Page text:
Papua New Guinea is an island nation situated in the Pacific, north of Australia. As of 2010, 88 percent of the roughly eight million people living in Papua New Guinea live in rural areas. Despite the country’s plentiful natural resources, many people lack access to basic services such as roads, electricity and healthcare.
Because of the alarming scarcity of resources and support, the most common diseases in Papua New Guinea can disproportionately harm the country’s incredibly diverse populace.
Without access to basic infrastructure, many people in Papua New Guinea do not have access to clean food or water. This puts people at risk of contracting diseases such as diarrhea, typhoid or cholera. Additionally, parasitic insects native to Papua New Guinea’s tropical climate can spread malaria and Japanese encephalitis, a disease which can cause fever, vomiting, brain swelling or even death.
These common diseases in Papua New Guinea are preventable and treatable with adequate vaccinations, medicine and access to clean food and water. Unfortunately, the almost entirely rural population of Papua New Guinea does not have access to any of these measures.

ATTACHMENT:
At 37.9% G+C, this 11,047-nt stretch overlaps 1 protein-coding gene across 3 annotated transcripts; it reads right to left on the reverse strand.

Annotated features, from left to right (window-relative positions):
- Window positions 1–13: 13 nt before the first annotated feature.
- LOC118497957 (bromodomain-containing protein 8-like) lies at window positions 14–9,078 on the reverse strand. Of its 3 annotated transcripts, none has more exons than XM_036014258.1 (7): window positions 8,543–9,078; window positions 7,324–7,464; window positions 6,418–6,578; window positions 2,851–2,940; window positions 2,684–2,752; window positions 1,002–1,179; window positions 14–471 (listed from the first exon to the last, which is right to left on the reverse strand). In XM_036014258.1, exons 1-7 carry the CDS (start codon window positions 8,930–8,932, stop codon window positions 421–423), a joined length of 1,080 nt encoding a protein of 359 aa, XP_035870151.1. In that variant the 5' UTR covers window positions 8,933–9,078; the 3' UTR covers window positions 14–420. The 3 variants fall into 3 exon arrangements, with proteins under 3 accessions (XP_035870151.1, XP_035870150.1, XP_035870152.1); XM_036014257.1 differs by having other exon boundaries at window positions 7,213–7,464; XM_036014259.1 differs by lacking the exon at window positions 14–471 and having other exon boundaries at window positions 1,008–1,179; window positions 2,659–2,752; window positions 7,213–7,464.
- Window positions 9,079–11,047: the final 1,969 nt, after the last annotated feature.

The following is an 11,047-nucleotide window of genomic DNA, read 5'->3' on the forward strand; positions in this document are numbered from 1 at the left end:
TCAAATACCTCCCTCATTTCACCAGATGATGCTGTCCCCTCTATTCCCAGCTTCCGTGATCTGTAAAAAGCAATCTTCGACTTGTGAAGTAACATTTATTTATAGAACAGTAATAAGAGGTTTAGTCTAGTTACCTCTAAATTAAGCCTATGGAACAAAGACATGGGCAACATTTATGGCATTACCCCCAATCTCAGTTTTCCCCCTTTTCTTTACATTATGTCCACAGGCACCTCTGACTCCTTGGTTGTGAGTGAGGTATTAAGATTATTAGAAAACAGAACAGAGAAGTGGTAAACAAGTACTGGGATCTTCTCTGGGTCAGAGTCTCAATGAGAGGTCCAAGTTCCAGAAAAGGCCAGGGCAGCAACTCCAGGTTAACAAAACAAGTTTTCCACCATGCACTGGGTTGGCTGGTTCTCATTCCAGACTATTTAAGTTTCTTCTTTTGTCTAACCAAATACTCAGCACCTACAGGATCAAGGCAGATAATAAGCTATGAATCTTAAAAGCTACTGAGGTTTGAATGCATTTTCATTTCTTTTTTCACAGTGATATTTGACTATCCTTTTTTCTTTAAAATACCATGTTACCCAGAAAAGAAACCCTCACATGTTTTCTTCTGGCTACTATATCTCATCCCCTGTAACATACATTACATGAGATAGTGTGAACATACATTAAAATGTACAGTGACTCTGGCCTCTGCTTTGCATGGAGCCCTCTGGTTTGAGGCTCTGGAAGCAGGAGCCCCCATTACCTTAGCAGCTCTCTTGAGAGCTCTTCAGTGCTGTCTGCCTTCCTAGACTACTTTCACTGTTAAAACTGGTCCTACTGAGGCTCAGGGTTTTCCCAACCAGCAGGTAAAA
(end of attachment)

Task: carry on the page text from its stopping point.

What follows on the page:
In addition to these diseases, Papua New Guinea struggles with an ongoing epidemic of HIV/AIDS. The Centers for Disease Control and Protection (CDC) is currently working with other U.S. agencies to provide advice and technical support to Papua New Guinea to help manage this outbreak.
Furthermore, Papua New Guinea has experienced an outbreak of the Zika virus, a disease which can cause birth defects. Like malaria, this serious ailment is spread by mosquitoes. The World Health Organization (WHO) has been monitoring the situation in Papua New Guinea and ensuring that the virus does not become a larger threat to surrounding regions since March of 2016.
Overall, common diseases in Papua New Guinea are generally basic, preventable and treatable diseases that are common in other lower-middle and low-income countries around the world. However, the significant lack of development and infrastructure, as well as the country’s primarily rural population, make it difficult to manage these diseases. Worse still, diseases such as HIV/AIDS and the Zika virus also have a major impact on the country.
In order for Papua New Guinea to more effectively fight disease, the country needs to build up its infrastructure and services. If Papua New Guinea can receive strong international support in growing its economy, it may be able to develop the infrastructure and provisions it needs to save lives.
– Isidro Rafael Santa Maria